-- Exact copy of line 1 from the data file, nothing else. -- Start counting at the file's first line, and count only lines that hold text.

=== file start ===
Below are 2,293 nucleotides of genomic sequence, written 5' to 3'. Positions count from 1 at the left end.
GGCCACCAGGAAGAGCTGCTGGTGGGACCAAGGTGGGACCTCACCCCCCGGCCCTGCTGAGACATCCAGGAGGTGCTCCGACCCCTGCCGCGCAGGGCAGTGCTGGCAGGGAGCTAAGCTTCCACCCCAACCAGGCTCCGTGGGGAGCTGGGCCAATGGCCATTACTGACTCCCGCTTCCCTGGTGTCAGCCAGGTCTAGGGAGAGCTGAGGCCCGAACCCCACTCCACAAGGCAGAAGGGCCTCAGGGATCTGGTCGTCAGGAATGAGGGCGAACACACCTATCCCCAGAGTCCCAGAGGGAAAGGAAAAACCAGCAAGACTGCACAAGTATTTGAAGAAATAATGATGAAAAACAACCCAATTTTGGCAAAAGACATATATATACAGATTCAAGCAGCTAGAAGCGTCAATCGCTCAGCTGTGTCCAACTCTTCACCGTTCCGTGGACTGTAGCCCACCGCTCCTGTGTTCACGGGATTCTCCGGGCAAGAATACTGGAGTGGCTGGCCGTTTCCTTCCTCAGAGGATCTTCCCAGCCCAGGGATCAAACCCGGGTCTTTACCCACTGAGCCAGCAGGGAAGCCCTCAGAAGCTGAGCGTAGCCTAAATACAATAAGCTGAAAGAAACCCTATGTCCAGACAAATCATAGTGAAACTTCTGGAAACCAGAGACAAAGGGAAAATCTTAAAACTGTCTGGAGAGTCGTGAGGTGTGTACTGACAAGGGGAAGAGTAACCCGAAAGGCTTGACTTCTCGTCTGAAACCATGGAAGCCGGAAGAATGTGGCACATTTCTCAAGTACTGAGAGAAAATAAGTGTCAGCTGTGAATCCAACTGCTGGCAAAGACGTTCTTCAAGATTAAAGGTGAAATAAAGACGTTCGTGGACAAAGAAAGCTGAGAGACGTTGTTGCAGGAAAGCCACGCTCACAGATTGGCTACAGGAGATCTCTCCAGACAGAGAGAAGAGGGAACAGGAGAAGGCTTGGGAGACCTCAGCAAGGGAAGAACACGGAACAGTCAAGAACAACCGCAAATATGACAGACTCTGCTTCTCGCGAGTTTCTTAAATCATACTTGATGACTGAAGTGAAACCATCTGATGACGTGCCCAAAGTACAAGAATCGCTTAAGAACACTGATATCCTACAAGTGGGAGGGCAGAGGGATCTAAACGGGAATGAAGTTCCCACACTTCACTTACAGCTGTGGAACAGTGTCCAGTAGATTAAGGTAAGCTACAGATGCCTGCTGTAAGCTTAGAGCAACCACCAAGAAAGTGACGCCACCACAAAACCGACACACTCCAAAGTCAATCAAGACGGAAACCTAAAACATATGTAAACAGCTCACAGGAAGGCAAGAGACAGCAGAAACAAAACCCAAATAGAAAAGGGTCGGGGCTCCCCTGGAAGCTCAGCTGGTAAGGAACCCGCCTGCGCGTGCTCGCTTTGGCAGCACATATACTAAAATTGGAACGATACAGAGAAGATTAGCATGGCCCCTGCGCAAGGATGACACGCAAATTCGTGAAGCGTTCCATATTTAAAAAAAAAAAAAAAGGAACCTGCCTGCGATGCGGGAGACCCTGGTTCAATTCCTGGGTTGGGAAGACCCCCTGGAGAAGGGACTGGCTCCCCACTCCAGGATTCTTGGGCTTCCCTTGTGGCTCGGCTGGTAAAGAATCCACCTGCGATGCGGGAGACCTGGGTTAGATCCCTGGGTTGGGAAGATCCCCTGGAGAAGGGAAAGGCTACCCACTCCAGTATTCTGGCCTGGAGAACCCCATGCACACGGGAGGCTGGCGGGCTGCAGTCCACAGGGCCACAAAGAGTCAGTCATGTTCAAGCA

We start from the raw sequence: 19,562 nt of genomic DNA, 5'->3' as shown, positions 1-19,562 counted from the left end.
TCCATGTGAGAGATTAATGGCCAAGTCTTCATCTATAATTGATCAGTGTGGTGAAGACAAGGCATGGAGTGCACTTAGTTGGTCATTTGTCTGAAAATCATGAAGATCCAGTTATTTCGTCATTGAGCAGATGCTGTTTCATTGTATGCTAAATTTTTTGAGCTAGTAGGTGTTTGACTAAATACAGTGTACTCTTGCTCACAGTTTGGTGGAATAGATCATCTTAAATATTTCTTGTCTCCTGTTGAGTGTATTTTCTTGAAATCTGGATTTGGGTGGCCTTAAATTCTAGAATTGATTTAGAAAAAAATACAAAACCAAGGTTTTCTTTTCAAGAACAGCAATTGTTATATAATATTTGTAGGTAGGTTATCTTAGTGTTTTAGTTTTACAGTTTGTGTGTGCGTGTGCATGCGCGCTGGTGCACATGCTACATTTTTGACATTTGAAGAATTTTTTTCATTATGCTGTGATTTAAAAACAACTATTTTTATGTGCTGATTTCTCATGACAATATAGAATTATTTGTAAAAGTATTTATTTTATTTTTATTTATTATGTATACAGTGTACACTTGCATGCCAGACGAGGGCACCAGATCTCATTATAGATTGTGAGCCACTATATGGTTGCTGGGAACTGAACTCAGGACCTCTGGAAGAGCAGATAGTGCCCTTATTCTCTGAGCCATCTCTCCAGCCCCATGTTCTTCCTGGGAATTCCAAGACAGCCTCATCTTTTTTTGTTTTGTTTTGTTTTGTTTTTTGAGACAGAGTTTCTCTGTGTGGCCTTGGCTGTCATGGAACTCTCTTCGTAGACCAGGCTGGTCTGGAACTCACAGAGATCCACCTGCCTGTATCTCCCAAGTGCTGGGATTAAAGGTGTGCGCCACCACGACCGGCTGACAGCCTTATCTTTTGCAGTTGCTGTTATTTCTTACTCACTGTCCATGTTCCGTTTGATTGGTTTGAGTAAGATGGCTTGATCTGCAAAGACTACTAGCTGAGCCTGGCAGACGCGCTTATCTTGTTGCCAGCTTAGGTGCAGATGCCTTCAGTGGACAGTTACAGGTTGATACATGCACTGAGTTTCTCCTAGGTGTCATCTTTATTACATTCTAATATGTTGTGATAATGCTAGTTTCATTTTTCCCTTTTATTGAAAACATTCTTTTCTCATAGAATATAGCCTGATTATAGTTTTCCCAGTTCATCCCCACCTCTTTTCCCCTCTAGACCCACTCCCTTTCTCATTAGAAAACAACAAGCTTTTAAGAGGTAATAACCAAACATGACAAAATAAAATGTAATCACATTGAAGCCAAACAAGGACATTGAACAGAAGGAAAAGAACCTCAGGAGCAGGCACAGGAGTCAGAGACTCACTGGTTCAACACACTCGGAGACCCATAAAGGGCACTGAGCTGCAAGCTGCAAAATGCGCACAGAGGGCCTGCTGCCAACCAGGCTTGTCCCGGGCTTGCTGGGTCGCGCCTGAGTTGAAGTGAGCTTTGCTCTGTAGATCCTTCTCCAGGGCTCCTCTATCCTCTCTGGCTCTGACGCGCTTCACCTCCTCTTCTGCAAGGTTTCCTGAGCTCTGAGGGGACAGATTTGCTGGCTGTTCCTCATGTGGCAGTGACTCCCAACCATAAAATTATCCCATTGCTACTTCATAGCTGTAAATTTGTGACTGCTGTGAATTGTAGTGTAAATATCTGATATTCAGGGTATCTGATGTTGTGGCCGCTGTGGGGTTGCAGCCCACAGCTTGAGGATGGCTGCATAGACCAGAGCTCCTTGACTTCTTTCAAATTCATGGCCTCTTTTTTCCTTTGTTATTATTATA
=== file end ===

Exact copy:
Below are 2,293 nucleotides of genomic sequence, written 5' to 3'. Positions count from 1 at the left end.